Washington journalists usually blame Mr. Obama’s failures to work with Congress on the GOP—its tea-party nuttiness, its “nihilism.” But the president’s own focus groups, which didn’t contain Obama haters on the assumption they were unreachable, put the onus on him: It’s your job, make it work, get it done.
The Obama campaign decided not to make the campaign about the state of the economy, but about who could look after the interests of the middle class in a time of historic transition. At the same time they decided to go after Mitt Romney hard, and remove him as a reasonable alternative. His selling point was that he understood the economy and made it work for him: He was rich. They turned that into a tale of downsizing, layoffs and rapacious capitalism. An Obama adviser: “He may get the economy, he may know how to make money . . . but every time he did, folks like you lost your pensions, lost your jobs.”
Somehow the Romney campaign never saw it coming.
Noonan left out what I think sealed the deal with the middle class, and that was Bill Clinton’s deft keynote address at the Democratic convention. Clinton did two things, one explicit and the other implicit.
The explicit thing was when he flatly stated, “I couldn’t have fixed this economy in four years.” This was the best line in the whole speech, even though I don’t believe it for one second. Clinton’s recipe — penny pinching on domestic spending, do-nothingism legislation after the failure of ClintonCare, and a business-friendly attitude — would have worked just as well in in Obama’s first term as it did in Clinton’s. But today’s middle class was the up-and-coming youth of the ’90s, and we remember those years fondly. Peace and prosperity will do that, you know. So to hear Clinton, the supposed architect of those good times, say he couldn’t have done any better than Obama… well, that went a long way toward relieving the sitting President of the appearance of incompetence.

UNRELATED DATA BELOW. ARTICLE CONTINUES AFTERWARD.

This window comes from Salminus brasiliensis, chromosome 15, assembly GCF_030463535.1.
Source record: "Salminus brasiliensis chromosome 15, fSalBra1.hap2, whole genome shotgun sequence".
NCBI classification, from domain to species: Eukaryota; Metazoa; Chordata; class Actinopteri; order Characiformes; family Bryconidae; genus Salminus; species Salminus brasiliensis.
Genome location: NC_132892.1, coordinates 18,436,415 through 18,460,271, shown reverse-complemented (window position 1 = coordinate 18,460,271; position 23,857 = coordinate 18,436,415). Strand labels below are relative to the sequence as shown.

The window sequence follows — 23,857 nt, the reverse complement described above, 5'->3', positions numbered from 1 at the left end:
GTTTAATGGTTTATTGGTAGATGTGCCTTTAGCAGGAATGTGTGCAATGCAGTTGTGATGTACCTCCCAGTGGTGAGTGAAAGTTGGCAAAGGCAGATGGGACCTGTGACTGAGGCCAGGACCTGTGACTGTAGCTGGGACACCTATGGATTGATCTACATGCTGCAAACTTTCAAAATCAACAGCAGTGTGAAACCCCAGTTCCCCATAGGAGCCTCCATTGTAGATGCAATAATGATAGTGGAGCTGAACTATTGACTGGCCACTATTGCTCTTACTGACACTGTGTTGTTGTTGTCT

And that went a long way toward accomplishing the second thing Clinton did in his speech, which was to give voters permission to vote for Obama again by giving them forgiveness for having done it the first time around. The joke went, “You voted for Obama in 2008 to prove you weren’t a racist. Who will you vote for in 2012 to prove you aren’t an idiot?” But Clinton implied that you wouldn’t be an idiot after all.
Romney only had one effective counter to that kind of endorsement, which he put on full display during the first of the three debates. However, there was precious little follow through on that one standout performance. Contrast that with Obama’s culture war to get out the youth vote, race-baiting to stir up minority voters, and micro-targeting metrics to comfort middle class voters.
Obama’s campaign was the nastiest in modern American history, but it worked. And that should teach you as much about the condition of the American electorate as it does about
viciousness of the Chicago machine.